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Government’s infrastructure strategy says technology is key

The strategy aims to put innovation and technology at ‘the heart’ of its approach to transforming the country, as government launches new national infrastructure bank

The government has published a national infrastructure strategy, to boost economic growth and help the country recover from the Covid-19 coronavirus pandemic.

It is also launching a UK infrastructure bank, which will be located in the North of England and allow government to “co-invest alongside private sector in infrastructure projects”.

“The new bank will operate within a mandate set by government and have a high degree of operational independence. It will be a world-class, expert institution. The bank will play an important role in supporting new infrastructure technologies,” the strategy said.

The strategy added that each infrastructure sector is likely to face “transformative technological change” over the next 20 years, and the government wants the UK to be at the forefront of this.

Its vision is for the UK to be a place where communities will be brought together because “broadband connectivity will be better”, and have low-carbon and energy efficient homes, as well as for the UK to be “a world leader in new technologies, including wind power, hydrogen production carbon capture and storage, nuclear power, electric vehicles and zero-emission planes”.

It said that although the pandemic has introduced a huge short-term disruption likely to have a long-term effect, the UK still needs to invest in digital, transport and utilities networks to underpin economic recovery and growth.

The strategy was announced by chancellor Rishi Sunak during his Spending Review speech on 25 November, where he pledged £100bn in funding for infrastructure.

Connecting the nation

The government is also working towards a target of having 85% of “gigabit capable coverage” by 2025, but now aims to accelerate that to get as close to 100% as possible.

“The UK is a nation that thrives on digital connectivity, with some of the highest rates of digital adoption in the world. The UK has the fifth largest number of broadband and mobile subscriptions in the OECD, and more people in the UK shop online than in any EU member state,” the strategy said.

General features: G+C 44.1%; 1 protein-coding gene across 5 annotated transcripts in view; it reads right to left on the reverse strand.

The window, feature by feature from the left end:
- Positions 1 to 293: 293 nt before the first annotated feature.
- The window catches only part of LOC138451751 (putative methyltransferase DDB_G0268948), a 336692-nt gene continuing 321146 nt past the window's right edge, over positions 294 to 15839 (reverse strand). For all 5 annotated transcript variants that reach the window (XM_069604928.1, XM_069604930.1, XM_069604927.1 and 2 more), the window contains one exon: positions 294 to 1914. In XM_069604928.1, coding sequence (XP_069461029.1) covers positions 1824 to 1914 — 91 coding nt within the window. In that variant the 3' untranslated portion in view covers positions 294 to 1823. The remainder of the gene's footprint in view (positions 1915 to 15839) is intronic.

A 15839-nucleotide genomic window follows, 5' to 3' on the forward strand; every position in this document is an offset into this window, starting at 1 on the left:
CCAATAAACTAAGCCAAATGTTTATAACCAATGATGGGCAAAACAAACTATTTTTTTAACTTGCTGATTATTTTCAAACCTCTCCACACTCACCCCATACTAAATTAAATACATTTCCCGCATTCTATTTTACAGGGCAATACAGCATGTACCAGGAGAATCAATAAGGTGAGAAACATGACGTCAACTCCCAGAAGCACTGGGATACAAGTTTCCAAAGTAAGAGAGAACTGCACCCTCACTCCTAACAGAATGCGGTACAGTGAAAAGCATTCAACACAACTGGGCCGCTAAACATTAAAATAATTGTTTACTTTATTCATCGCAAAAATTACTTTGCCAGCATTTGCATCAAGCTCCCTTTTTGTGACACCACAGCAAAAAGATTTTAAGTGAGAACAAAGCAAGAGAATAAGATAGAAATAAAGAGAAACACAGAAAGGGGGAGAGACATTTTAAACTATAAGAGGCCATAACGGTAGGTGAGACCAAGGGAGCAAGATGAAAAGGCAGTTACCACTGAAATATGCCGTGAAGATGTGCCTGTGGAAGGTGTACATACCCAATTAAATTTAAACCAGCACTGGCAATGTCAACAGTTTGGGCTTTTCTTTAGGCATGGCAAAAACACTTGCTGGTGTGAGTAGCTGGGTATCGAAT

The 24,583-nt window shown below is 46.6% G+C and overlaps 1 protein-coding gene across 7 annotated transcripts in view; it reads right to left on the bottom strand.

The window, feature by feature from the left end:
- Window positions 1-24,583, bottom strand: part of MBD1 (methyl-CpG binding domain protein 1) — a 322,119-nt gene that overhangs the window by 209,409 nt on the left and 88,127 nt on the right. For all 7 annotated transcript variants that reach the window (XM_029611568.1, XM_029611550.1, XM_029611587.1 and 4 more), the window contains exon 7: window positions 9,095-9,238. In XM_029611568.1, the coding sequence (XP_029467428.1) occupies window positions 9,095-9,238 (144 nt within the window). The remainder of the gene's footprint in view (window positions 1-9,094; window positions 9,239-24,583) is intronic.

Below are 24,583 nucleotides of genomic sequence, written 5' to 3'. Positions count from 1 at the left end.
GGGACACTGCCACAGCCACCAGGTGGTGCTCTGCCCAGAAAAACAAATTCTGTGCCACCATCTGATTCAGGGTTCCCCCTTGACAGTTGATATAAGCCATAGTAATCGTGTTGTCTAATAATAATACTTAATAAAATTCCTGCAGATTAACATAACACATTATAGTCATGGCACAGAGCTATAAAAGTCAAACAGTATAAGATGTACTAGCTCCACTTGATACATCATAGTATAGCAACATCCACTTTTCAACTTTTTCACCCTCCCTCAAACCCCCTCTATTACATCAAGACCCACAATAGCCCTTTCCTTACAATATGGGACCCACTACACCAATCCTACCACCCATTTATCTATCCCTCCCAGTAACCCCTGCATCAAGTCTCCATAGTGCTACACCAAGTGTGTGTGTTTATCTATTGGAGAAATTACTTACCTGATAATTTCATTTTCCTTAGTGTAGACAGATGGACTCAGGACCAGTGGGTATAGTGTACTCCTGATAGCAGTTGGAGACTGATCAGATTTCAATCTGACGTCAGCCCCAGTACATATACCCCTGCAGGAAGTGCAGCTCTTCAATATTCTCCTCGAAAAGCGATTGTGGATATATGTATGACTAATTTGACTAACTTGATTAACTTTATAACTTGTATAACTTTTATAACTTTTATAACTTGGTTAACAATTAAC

“Never has this been more important than as the country deals with the impact of Covid-19, when digital infrastructure has enabled home working, home learning, and kept families in touch with each other in extraordinary circumstances. Digital infrastructure is particularly important for the UK’s rural communities in all four nations.

“Greater connectivity can help rural businesses innovate, grow, and create jobs. In doing so, it can help rural areas attract and retain young people and families, supporting thriving rural societies.

“Gigabit-capable broadband, such as full fibre, can provide speeds of over 1,000Mbps, over forty times faster than standard superfast broadband and fast enough to download an HD film in seconds. These speeds provide new opportunities across the UK, for consumers and businesses alike, and enable 5G technology.”

It added that the total level of investment required is around £30bn, and it is also investing £500m, which is being matched by the industry, to deliver “high-quality 4G mobile coverage from at least one operator across 95% of the UK by 2025, through the Shared Rural Network”.

Green and clean

The government is also investing in green and clean technology and infrastructure. This includes up to £525m being invested into advanced nuclear technologies and £1bn to support the creation of carbon capture and storage.

“In many cases, the solutions needed are known and action needs to be taken immediately. Further progress will be made by accelerating the deployment of existing technology in the near-term, such as increasing wind generation or driving retrofit in the UK’s building stock,” the strategy said. “For other areas, new technologies and skills will need to be developed to continue decarbonising.”

The government is also pumping £20m into enabling a UK network of technology demonstrations in alternative marine fuels and green shipbuilding.

It is also launching a cost benchmarking hub and data platform to be used across sectors to ensure “project assumptions are realistic and achievable at the outset”.

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